Close up on Russia and Africa Relations

The Russian government accused the West, and in particular the United States, of trying to sabotage its showcase Russia-Africa summit by pressuring African countries not to take part.

The summit, which will take place in St Petersburg on Thursday and Friday, will be attended by President Vladimir Putin who is expected to hold intensive one-on-one talks with each African leader focusing on everything from trade to security, arms deals, and grain supplies.
Russian government on its part has announced that forty-nine African delegations have confirmed their participation, around half of whom will be represented by their heads of state or government and president Putin will meet in person with the leaders of Burkina Faso, Burundi, Cameroon, the Central African Republic, Comoros, Congo, Egypt, Eritrea, Guinea-Bissau, Libya, Mali, Mozambique, Senegal, South Africa, Uganda, Zimbabwe, and also with the chair of the African Union. Russians are happy to capitalise the great African attendance of the summit.

Russian Foreign Minister, Sergei Lavrov, claimed that the West was trying to wreck this week’s Russia-Africa summit, but US State Department disagreed and said that Washington “(doesn’t) want to limit African partnerships with other countries. We want to give African countries choices.”

The government spokesman Dmitry Peskov also repeated the claim that the West was doing its best to wreck the Russian event. He said that all African governments have been put enormous and unprecedented pressure from the U.S and French embassies on the respective capitals. Other Western missions have been also trying to do their bit to prevent this summit from taking place.

What is at stake if Russia Africa meet in St. Petersburg?
The objectives and expectations of Russia and African countries in an African summit can vary based on their respective interests, but here are some general issues.

Russia’s objectives

  • Strengthening political and economic ties with African countries.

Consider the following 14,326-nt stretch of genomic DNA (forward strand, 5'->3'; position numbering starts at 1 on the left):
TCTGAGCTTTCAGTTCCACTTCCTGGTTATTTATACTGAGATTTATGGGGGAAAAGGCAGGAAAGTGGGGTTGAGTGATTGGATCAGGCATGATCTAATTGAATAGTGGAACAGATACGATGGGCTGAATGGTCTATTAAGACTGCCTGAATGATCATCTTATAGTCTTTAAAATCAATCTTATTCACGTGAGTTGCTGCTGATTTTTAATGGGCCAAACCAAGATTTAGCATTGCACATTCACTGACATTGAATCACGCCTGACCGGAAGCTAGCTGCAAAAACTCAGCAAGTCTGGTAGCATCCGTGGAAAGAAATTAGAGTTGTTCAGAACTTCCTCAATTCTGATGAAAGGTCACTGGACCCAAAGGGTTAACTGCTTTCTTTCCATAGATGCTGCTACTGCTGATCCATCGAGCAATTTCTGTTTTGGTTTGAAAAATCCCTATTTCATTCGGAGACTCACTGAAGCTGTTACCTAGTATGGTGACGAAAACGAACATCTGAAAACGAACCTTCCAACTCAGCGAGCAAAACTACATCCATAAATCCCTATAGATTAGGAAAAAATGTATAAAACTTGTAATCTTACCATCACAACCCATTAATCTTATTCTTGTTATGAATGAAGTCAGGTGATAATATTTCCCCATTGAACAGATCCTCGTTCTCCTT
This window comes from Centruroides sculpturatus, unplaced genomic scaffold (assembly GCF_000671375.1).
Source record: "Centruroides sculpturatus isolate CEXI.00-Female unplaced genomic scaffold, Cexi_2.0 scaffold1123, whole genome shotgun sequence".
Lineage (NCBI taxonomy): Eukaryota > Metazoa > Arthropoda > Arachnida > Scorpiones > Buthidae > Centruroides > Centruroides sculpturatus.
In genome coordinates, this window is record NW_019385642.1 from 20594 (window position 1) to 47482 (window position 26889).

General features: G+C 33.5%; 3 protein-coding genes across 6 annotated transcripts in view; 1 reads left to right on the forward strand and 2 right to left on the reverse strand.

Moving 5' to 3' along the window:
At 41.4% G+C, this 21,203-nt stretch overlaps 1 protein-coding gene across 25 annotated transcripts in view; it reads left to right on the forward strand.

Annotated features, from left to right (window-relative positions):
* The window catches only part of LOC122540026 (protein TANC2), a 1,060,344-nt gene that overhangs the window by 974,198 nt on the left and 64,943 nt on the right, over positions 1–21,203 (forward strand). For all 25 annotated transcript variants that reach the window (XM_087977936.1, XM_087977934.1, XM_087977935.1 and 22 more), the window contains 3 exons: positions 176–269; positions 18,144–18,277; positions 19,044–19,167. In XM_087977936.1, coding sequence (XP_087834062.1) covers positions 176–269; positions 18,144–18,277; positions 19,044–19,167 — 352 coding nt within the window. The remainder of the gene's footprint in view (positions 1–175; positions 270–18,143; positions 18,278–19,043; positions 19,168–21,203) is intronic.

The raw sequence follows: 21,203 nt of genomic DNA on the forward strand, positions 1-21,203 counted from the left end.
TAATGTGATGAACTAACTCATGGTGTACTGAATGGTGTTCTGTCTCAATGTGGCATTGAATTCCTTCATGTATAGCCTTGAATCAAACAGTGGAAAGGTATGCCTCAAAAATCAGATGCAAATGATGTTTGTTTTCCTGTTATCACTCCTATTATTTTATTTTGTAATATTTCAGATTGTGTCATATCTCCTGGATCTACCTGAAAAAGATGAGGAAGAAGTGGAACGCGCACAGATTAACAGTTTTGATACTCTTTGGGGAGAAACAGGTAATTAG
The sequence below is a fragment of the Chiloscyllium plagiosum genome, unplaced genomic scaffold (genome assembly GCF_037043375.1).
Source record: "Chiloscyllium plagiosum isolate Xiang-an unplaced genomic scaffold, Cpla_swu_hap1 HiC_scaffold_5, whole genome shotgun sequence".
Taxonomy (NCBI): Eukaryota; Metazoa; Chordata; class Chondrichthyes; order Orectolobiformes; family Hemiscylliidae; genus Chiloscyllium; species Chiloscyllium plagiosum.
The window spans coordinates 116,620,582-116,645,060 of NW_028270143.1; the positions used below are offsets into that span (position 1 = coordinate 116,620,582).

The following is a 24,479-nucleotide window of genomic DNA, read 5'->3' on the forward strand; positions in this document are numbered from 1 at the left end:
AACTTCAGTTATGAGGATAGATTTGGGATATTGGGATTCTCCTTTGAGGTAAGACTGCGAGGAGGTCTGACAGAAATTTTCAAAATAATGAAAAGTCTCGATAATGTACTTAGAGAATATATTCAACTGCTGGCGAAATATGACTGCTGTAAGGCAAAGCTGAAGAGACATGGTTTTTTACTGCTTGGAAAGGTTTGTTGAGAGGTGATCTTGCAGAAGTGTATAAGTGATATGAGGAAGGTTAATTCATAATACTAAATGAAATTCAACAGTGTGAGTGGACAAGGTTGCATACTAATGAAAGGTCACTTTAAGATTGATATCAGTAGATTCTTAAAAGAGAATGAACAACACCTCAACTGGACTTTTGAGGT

• Expanding trade and investment opportunities in the African continent.
  • Enhancing Russian influence and presence in Africa.
  • Developing partnerships in areas such as energy, infrastructure, and natural resources.
  • Securing support for its foreign policy agenda, particularly on international platforms like the United Nations.
  • Countering the influence of other global powers, such as China and the United States, in Africa.
  1. African countries’ objectives:
  • Attracting foreign investment and expanding business opportunities.
  • Enhancing infrastructure development through partnerships and financial support.
  • Accessing technological expertise, particularly in sectors like energy and telecommunications.
  • Strengthening political and diplomatic ties with Russia.
  • Seeking support on regional security issues, such as counterterrorism efforts.
  • Exploring opportunities for capacity building and educational exchanges.

    Africa and its bit on world stage

It is important to note that specific objectives and expectations can vary from country to country within Africa, as each nation has its own unique needs and interests.

It important to note that, for the first time in African history, six African leaders visited Russian and Ukraine in an attempt to broker a deal to end the ongoing war between the two states and that was seen that Africans wanted to exercise their independence and have a fair share on the international stage.

In August, BRICS meeting will be held in South Africa and most probably will be announced a new currency which will challenge US dollar domination of international trade, so America and the West as pack have a reasonable ground to sabotage Russia and Africa relations to blossom.

The end

Mohamed Mohamud Adde
An academic and Political Analyst

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